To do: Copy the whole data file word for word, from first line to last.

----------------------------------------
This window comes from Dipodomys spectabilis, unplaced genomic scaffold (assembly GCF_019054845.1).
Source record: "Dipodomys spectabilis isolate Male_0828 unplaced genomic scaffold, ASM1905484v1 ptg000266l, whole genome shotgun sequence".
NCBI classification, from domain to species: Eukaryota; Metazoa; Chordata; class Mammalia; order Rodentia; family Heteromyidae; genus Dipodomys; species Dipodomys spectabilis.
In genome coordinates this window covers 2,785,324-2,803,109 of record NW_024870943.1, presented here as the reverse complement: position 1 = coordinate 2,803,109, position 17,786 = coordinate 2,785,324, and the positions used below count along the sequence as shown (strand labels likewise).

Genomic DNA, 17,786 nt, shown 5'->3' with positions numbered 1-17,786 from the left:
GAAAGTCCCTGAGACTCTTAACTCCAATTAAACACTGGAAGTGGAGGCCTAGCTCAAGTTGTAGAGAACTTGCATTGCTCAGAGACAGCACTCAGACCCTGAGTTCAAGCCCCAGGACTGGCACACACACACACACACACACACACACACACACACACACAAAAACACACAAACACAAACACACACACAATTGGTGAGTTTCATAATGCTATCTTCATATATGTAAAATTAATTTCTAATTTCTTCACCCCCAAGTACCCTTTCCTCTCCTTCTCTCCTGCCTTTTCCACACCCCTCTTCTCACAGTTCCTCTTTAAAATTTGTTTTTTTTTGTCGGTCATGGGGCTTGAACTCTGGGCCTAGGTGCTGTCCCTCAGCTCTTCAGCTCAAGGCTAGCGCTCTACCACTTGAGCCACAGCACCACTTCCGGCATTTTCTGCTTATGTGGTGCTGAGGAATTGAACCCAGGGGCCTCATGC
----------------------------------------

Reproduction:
This window comes from Dipodomys spectabilis, unplaced genomic scaffold (assembly GCF_019054845.1).
Source record: "Dipodomys spectabilis isolate Male_0828 unplaced genomic scaffold, ASM1905484v1 ptg000266l, whole genome shotgun sequence".
NCBI classification, from domain to species: Eukaryota; Metazoa; Chordata; class Mammalia; order Rodentia; family Heteromyidae; genus Dipodomys; species Dipodomys spectabilis.
In genome coordinates this window covers 2,785,324-2,803,109 of record NW_024870943.1, presented here as the reverse complement: position 1 = coordinate 2,803,109, position 17,786 = coordinate 2,785,324, and the positions used below count along the sequence as shown (strand labels likewise).

Genomic DNA, 17,786 nt, shown 5'->3' with positions numbered 1-17,786 from the left:
GAAAGTCCCTGAGACTCTTAACTCCAATTAAACACTGGAAGTGGAGGCCTAGCTCAAGTTGTAGAGAACTTGCATTGCTCAGAGACAGCACTCAGACCCTGAGTTCAAGCCCCAGGACTGGCACACACACACACACACACACACACACACACACACACACAAAAACACACAAACACAAACACACACACAATTGGTGAGTTTCATAATGCTATCTTCATATATGTAAAATTAATTTCTAATTTCTTCACCCCCAAGTACCCTTTCCTCTCCTTCTCTCCTGCCTTTTCCACACCCCTCTTCTCACAGTTCCTCTTTAAAATTTGTTTTTTTTTGTCGGTCATGGGGCTTGAACTCTGGGCCTAGGTGCTGTCCCTCAGCTCTTCAGCTCAAGGCTAGCGCTCTACCACTTGAGCCACAGCACCACTTCCGGCATTTTCTGCTTATGTGGTGCTGAGGAATTGAACCCAGGGGCCTCATGC